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Kirkintilloch Town and Parish
Lenzie


The town of Lenzie has a remarkable and unique history; and is a prominent object lesson to all railway companies, as showing what benefits a railway may confer upon a neighbourhood—and at the same time upon itself— when conducted on liberal commercial principles.

When the Edinburgh and Glasgow Railway was opened for traffic, 8th February, 1842, the name “Lenzie” had not been given to th^e locality. Gamgabber was the nearest station for the people of Kirkintilloch and the then sparsely populated district around.

When the branch railway to Lennoxtown was opened in 1851, the junction on the Edinburgh and Glasgow Railway was called “Campsie Junction,” and the station was removed there.

The whole district was then very uninviting—cold, bare, and barren—so much so that a respected relative of ours who knew it well, used to speak of it in contempt:— "Campsie Junction! a laverock would hardly licht on’t.” There were then but few houses—possibly half-a-dozen altogether, which had been built before the Campsie branch was made. Fortunately for the locality, however, the late Mr. J. B. Thomson, passenger superintendent of the Edinburgh and Glasgow Railway, took a fancy to live there, in a cottage on the road to Kirkintilloch. He got a telegraph wire from the station to his house for purposes of his own ; although rumour said that its primary one was to wire from Glasgow whether he wished steaks or chops for dinner. He did better than that, though, for he got a sufficient number of trains to stop regularly at the station. By and by three cottages were built “on spec.” on the south side of the station by the late Mr. M‘Callum, grocer, George Square, Glasgow, but they turned out badly, and could neither be let nor sold. They were well built and substantial, but the proper time for them had not yet come.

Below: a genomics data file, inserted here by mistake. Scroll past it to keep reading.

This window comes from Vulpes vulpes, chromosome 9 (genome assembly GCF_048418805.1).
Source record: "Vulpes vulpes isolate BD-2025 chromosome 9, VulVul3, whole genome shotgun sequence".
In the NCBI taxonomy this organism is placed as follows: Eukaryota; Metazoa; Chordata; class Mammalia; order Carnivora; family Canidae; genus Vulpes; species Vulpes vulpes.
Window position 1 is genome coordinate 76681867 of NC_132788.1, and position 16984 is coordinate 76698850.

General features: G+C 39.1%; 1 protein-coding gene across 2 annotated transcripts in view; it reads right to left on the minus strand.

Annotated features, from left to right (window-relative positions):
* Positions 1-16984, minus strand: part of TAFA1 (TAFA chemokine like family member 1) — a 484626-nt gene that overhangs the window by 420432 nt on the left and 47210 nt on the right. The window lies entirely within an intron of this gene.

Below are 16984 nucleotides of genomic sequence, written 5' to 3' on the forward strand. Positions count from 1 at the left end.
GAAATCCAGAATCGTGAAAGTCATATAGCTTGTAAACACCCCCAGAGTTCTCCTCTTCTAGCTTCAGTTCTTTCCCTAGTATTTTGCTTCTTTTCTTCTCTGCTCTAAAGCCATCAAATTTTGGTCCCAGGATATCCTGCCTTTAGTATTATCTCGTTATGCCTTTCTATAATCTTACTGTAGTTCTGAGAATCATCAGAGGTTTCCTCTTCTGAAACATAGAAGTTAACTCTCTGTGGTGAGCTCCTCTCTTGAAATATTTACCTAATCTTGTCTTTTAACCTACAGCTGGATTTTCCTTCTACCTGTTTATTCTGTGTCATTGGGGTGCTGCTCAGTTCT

The Edinburgh and Glasgow Railway Company, however, soon after set the ball a-rolling.

They gave out that any one building a villa, at a cost of not less than ^500; should travel to and from Glasgow free, for five years; and for every ^100 over ^500 ; a year would be added to the privilege—thus, a man who spent ^1,000 on his house, travelled free for ten years—and if as much as ^2,000 was spent, this gave the right for two free tickets for ten years.

This liberal and attractive policy soon bore fruit. People were tempted by the advantages of the short journey to Glasgow, the frequent trains, and the charm of travelling from five to ten years without a copper to pay—they began to think that it was not such a barren place after all. Just like Marion in the song, when she is half resolved to marry old Donald, and says, “I thocht ye’d beert aulder than threescore and twa.” First one built a villa, then another, and another, and so on. Mr. M'Callum’s three cottages were snapped up, good shops were opened, then whole squares of houses as well as villas were built, and Lenzie is now quite a large place, with all the comforts and appliances of civilisation. In fact, it is more advanced than some places with greater pretensions, for it has no hotel nor public-house, and no prison; and jogs along quite well without them.